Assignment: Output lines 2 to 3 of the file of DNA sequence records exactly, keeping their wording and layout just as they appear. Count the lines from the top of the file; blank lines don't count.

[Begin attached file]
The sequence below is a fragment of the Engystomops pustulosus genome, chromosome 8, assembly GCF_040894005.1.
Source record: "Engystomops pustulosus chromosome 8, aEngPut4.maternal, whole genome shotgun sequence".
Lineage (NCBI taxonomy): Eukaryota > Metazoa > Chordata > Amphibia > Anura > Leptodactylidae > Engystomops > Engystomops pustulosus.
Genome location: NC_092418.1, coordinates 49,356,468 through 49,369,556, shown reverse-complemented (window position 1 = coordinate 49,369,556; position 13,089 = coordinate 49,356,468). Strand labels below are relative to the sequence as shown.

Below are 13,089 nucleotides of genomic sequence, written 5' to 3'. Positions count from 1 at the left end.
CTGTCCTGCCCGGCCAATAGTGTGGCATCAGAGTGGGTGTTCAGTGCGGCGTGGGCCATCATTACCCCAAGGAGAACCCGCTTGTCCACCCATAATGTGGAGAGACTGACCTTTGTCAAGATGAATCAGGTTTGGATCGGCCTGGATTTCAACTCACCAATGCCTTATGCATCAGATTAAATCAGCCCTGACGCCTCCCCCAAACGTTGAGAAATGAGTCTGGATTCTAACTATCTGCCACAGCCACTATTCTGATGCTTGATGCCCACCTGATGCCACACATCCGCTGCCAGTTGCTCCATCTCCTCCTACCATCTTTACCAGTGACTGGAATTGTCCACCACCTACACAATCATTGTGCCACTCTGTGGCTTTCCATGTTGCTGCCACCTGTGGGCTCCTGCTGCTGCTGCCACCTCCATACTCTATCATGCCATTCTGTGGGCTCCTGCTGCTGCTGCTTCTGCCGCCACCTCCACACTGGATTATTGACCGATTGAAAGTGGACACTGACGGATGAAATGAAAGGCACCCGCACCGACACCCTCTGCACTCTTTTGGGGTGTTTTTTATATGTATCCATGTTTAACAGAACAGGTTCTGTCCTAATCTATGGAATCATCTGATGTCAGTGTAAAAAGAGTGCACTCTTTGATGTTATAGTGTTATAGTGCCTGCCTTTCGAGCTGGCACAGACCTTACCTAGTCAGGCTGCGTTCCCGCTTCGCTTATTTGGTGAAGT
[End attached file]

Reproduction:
Source record: "Engystomops pustulosus chromosome 8, aEngPut4.maternal, whole genome shotgun sequence".
Lineage (NCBI taxonomy): Eukaryota > Metazoa > Chordata > Amphibia > Anura > Leptodactylidae > Engystomops > Engystomops pustulosus.